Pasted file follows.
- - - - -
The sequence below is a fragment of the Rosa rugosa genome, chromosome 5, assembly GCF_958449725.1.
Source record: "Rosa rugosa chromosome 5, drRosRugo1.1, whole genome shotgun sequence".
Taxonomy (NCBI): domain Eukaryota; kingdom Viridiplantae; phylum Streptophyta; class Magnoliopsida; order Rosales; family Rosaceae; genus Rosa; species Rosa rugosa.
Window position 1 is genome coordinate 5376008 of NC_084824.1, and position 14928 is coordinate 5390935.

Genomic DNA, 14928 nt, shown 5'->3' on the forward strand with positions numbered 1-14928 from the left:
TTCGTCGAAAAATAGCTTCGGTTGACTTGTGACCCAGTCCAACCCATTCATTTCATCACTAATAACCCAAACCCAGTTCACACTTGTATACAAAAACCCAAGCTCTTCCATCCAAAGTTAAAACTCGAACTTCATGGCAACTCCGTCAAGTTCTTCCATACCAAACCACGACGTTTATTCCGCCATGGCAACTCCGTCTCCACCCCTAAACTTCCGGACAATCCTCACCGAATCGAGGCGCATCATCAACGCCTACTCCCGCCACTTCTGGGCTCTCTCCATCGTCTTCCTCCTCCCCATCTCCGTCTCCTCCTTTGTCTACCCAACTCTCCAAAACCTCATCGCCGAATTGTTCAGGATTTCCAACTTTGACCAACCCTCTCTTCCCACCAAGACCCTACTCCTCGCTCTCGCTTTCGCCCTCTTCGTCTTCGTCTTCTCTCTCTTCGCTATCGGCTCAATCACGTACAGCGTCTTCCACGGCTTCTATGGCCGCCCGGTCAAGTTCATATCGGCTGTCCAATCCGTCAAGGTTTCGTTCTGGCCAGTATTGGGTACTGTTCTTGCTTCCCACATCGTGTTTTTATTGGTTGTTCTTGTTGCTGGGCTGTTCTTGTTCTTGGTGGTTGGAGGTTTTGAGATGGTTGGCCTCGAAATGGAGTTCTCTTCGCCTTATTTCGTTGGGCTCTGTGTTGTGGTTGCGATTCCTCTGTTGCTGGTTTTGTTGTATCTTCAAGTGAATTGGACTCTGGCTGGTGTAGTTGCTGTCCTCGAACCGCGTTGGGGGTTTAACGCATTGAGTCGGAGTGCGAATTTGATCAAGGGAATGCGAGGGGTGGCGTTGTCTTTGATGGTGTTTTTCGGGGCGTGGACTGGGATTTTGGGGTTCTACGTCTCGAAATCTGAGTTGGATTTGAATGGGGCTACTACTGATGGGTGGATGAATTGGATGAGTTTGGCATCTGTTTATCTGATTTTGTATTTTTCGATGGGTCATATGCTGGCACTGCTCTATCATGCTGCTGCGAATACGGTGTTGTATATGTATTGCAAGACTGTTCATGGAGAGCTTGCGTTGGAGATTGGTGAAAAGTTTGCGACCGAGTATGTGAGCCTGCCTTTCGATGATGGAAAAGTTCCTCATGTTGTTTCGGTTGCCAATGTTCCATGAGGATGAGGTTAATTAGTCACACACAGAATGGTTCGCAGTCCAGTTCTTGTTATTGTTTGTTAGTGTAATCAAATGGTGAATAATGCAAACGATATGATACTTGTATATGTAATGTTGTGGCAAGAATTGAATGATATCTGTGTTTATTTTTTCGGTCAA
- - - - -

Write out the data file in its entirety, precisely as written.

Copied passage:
The sequence below is a fragment of the Rosa rugosa genome, chromosome 5, assembly GCF_958449725.1.
Source record: "Rosa rugosa chromosome 5, drRosRugo1.1, whole genome shotgun sequence".
Taxonomy (NCBI): domain Eukaryota; kingdom Viridiplantae; phylum Streptophyta; class Magnoliopsida; order Rosales; family Rosaceae; genus Rosa; species Rosa rugosa.
Window position 1 is genome coordinate 5376008 of NC_084824.1, and position 14928 is coordinate 5390935.

Genomic DNA, 14928 nt, shown 5'->3' on the forward strand with positions numbered 1-14928 from the left:
TTCGTCGAAAAATAGCTTCGGTTGACTTGTGACCCAGTCCAACCCATTCATTTCATCACTAATAACCCAAACCCAGTTCACACTTGTATACAAAAACCCAAGCTCTTCCATCCAAAGTTAAAACTCGAACTTCATGGCAACTCCGTCAAGTTCTTCCATACCAAACCACGACGTTTATTCCGCCATGGCAACTCCGTCTCCACCCCTAAACTTCCGGACAATCCTCACCGAATCGAGGCGCATCATCAACGCCTACTCCCGCCACTTCTGGGCTCTCTCCATCGTCTTCCTCCTCCCCATCTCCGTCTCCTCCTTTGTCTACCCAACTCTCCAAAACCTCATCGCCGAATTGTTCAGGATTTCCAACTTTGACCAACCCTCTCTTCCCACCAAGACCCTACTCCTCGCTCTCGCTTTCGCCCTCTTCGTCTTCGTCTTCTCTCTCTTCGCTATCGGCTCAATCACGTACAGCGTCTTCCACGGCTTCTATGGCCGCCCGGTCAAGTTCATATCGGCTGTCCAATCCGTCAAGGTTTCGTTCTGGCCAGTATTGGGTACTGTTCTTGCTTCCCACATCGTGTTTTTATTGGTTGTTCTTGTTGCTGGGCTGTTCTTGTTCTTGGTGGTTGGAGGTTTTGAGATGGTTGGCCTCGAAATGGAGTTCTCTTCGCCTTATTTCGTTGGGCTCTGTGTTGTGGTTGCGATTCCTCTGTTGCTGGTTTTGTTGTATCTTCAAGTGAATTGGACTCTGGCTGGTGTAGTTGCTGTCCTCGAACCGCGTTGGGGGTTTAACGCATTGAGTCGGAGTGCGAATTTGATCAAGGGAATGCGAGGGGTGGCGTTGTCTTTGATGGTGTTTTTCGGGGCGTGGACTGGGATTTTGGGGTTCTACGTCTCGAAATCTGAGTTGGATTTGAATGGGGCTACTACTGATGGGTGGATGAATTGGATGAGTTTGGCATCTGTTTATCTGATTTTGTATTTTTCGATGGGTCATATGCTGGCACTGCTCTATCATGCTGCTGCGAATACGGTGTTGTATATGTATTGCAAGACTGTTCATGGAGAGCTTGCGTTGGAGATTGGTGAAAAGTTTGCGACCGAGTATGTGAGCCTGCCTTTCGATGATGGAAAAGTTCCTCATGTTGTTTCGGTTGCCAATGTTCCATGAGGATGAGGTTAATTAGTCACACACAGAATGGTTCGCAGTCCAGTTCTTGTTATTGTTTGTTAGTGTAATCAAATGGTGAATAATGCAAACGATATGATACTTGTATATGTAATGTTGTGGCAAGAATTGAATGATATCTGTGTTTATTTTTTCGGTCAA